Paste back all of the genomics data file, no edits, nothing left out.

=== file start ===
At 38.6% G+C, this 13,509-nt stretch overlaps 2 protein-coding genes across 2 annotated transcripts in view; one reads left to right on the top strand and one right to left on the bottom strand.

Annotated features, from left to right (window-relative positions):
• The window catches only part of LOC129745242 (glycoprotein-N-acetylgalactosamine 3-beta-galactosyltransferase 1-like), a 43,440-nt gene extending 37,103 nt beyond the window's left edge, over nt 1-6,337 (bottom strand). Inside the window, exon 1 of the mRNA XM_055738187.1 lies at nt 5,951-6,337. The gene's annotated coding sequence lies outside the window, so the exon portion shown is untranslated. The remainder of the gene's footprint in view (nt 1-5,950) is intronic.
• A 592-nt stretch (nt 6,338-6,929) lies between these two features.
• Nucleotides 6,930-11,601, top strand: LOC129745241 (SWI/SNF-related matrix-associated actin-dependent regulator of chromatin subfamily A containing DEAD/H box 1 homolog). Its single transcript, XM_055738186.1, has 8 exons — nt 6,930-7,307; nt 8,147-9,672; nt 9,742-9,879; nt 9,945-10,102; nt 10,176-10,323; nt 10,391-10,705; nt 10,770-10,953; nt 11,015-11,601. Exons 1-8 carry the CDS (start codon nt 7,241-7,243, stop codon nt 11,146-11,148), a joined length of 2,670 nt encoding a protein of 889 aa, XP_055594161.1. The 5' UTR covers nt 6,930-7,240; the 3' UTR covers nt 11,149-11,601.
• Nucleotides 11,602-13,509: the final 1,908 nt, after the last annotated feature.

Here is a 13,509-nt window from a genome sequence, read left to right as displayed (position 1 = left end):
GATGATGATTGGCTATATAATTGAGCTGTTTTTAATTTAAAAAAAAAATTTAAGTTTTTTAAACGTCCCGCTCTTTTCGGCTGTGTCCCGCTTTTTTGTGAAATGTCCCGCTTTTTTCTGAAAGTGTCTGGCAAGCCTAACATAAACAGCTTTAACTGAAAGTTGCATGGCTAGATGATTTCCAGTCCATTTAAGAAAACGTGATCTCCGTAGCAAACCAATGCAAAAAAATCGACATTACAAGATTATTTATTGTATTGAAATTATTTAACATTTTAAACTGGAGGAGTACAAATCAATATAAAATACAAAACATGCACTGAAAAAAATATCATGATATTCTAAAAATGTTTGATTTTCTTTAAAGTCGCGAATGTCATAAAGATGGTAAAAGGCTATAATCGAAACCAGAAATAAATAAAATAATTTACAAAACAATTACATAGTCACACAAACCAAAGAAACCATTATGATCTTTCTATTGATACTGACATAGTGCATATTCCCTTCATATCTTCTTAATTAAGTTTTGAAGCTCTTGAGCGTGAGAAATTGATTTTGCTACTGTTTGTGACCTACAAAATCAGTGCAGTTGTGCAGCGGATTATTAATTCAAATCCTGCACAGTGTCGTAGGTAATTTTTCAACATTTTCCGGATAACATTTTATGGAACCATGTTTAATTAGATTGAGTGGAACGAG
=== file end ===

At 38.6% G+C, this 13,509-nt stretch overlaps 2 protein-coding genes across 2 annotated transcripts in view; one reads left to right on the top strand and one right to left on the bottom strand.

Annotated features, from left to right (window-relative positions):
• The window catches only part of LOC129745242 (glycoprotein-N-acetylgalactosamine 3-beta-galactosyltransferase 1-like), a 43,440-nt gene extending 37,103 nt beyond the window's left edge, over nt 1-6,337 (bottom strand). Inside the window, exon 1 of the mRNA XM_055738187.1 lies at nt 5,951-6,337. The gene's annotated coding sequence lies outside the window, so the exon portion shown is untranslated. The remainder of the gene's footprint in view (nt 1-5,950) is intronic.
• A 592-nt stretch (nt 6,338-6,929) lies between these two features.
• Nucleotides 6,930-11,601, top strand: LOC129745241 (SWI/SNF-related matrix-associated actin-dependent regulator of chromatin subfamily A containing DEAD/H box 1 homolog). Its single transcript, XM_055738186.1, has 8 exons — nt 6,930-7,307; nt 8,147-9,672; nt 9,742-9,879; nt 9,945-10,102; nt 10,176-10,323; nt 10,391-10,705; nt 10,770-10,953; nt 11,015-11,601. Exons 1-8 carry the CDS (start codon nt 7,241-7,243, stop codon nt 11,146-11,148), a joined length of 2,670 nt encoding a protein of 889 aa, XP_055594161.1. The 5' UTR covers nt 6,930-7,240; the 3' UTR covers nt 11,149-11,601.
• Nucleotides 11,602-13,509: the final 1,908 nt, after the last annotated feature.

Here is a 13,509-nt window from a genome sequence, read left to right as displayed (position 1 = left end):
GATGATGATTGGCTATATAATTGAGCTGTTTTTAATTTAAAAAAAAAATTTAAGTTTTTTAAACGTCCCGCTCTTTTCGGCTGTGTCCCGCTTTTTTGTGAAATGTCCCGCTTTTTTCTGAAAGTGTCTGGCAAGCCTAACATAAACAGCTTTAACTGAAAGTTGCATGGCTAGATGATTTCCAGTCCATTTAAGAAAACGTGATCTCCGTAGCAAACCAATGCAAAAAAATCGACATTACAAGATTATTTATTGTATTGAAATTATTTAACATTTTAAACTGGAGGAGTACAAATCAATATAAAATACAAAACATGCACTGAAAAAAATATCATGATATTCTAAAAATGTTTGATTTTCTTTAAAGTCGCGAATGTCATAAAGATGGTAAAAGGCTATAATCGAAACCAGAAATAAATAAAATAATTTACAAAACAATTACATAGTCACACAAACCAAAGAAACCATTATGATCTTTCTATTGATACTGACATAGTGCATATTCCCTTCATATCTTCTTAATTAAGTTTTGAAGCTCTTGAGCGTGAGAAATTGATTTTGCTACTGTTTGTGACCTACAAAATCAGTGCAGTTGTGCAGCGGATTATTAATTCAAATCCTGCACAGTGTCGTAGGTAATTTTTCAACATTTTCCGGATAACATTTTATGGAACCATGTTTAATTAGATTGAGTGGAACGAG